I don’t want to be lighthearted about it because I know, on a very personal level, this downturn has impacted a lot of talented people who have lost their jobs or seen their work slow down. But I think that Plan B, because of the Mediawan acquisition, is in a really special place where we can keep going at a moment where a lot of people are pulling back significantly.
SiriusXM is shutting down Stitcher in August to pave the way for new flagship app
SiriusXM is bidding adieu to the podcast app Stitcher on August 29th, with the goal of moving current users over to its much-hyped, updated SXM app — which will roll out this fall. The news arrived via an internal memo, which was first reported by Bloomberg and also seen by Hot Pod. SiriusXM acquired the popular podcast app in 2020, along with the podcast network Earwolf and Midroll Media.
While Stitcher’s user base is smaller than that of the SXM app — it’s still nothing to sneeze at. According to app analytics firm data.ai, the Stitcher app has been downloaded approximately 14 million times across both the App Store and Google Play stores, while the SiriusXM app has been downloaded about 55 million times.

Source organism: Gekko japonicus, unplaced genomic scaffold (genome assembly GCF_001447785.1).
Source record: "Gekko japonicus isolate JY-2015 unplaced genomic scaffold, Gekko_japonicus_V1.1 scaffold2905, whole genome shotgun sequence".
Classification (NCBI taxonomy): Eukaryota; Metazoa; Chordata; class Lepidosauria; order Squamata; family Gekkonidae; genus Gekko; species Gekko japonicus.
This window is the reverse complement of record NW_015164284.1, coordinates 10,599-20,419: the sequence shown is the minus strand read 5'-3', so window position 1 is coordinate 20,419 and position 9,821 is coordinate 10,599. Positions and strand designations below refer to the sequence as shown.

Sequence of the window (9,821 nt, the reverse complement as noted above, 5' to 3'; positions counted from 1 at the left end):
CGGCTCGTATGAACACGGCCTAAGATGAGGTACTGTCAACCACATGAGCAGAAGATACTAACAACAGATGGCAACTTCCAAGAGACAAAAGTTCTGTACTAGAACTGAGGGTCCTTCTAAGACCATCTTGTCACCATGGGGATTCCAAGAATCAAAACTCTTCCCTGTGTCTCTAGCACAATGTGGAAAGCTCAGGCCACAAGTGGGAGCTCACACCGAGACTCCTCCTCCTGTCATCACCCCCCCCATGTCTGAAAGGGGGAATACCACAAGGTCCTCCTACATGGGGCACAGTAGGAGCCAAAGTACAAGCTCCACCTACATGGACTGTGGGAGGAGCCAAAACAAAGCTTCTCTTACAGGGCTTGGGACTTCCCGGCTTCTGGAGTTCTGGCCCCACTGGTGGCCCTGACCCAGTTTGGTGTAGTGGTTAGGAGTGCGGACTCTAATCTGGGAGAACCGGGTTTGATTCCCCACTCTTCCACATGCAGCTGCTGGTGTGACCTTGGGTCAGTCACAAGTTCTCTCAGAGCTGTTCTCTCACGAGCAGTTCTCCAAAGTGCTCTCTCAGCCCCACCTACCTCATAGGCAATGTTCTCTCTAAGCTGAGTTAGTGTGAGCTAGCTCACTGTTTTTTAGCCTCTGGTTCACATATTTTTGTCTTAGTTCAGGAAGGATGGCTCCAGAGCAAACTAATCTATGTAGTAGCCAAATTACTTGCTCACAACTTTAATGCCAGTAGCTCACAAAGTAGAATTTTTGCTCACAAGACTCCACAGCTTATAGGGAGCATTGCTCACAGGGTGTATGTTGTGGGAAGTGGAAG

“The scale and reach of our widely-distributed podcasts has been and remains a crucial accelerant for our advertising sales business while incorporating podcasts more holistically into our flagship SiriusXM subscription service will help to drive further growth. As a result, we have made the decision to sunset our standalone podcast listening app as we increase our focus on these priorities,” noted the memo’s authors, SiriusXM’s chief product and tech officer Joe Inzerillo, its chief ad revenue officer John Trimble, and SiriusXM Radio’s chief content officer Scott Greenstein.
The biggest change that devoted Stitcher fans will notice in the SXM app is that there’s no way to escape ads — Stitcher’s premium plan included ad-free podcasts. But even those who pay for the SXM app’s $11 per month platinum tier (of which current Stitcher premium members will receive a free six-month trial) will have to listen to ads. SiriusXM isn’t the only platform that’s gotten rid of ad-free podcast ads. Spotify Premium members can listen to ad-free music but still have to listen to dynamically inserted podcast ads and host-read ads. It seems that during a time when podcasts are struggling to monetize, the added revenue from ads is hard to give up.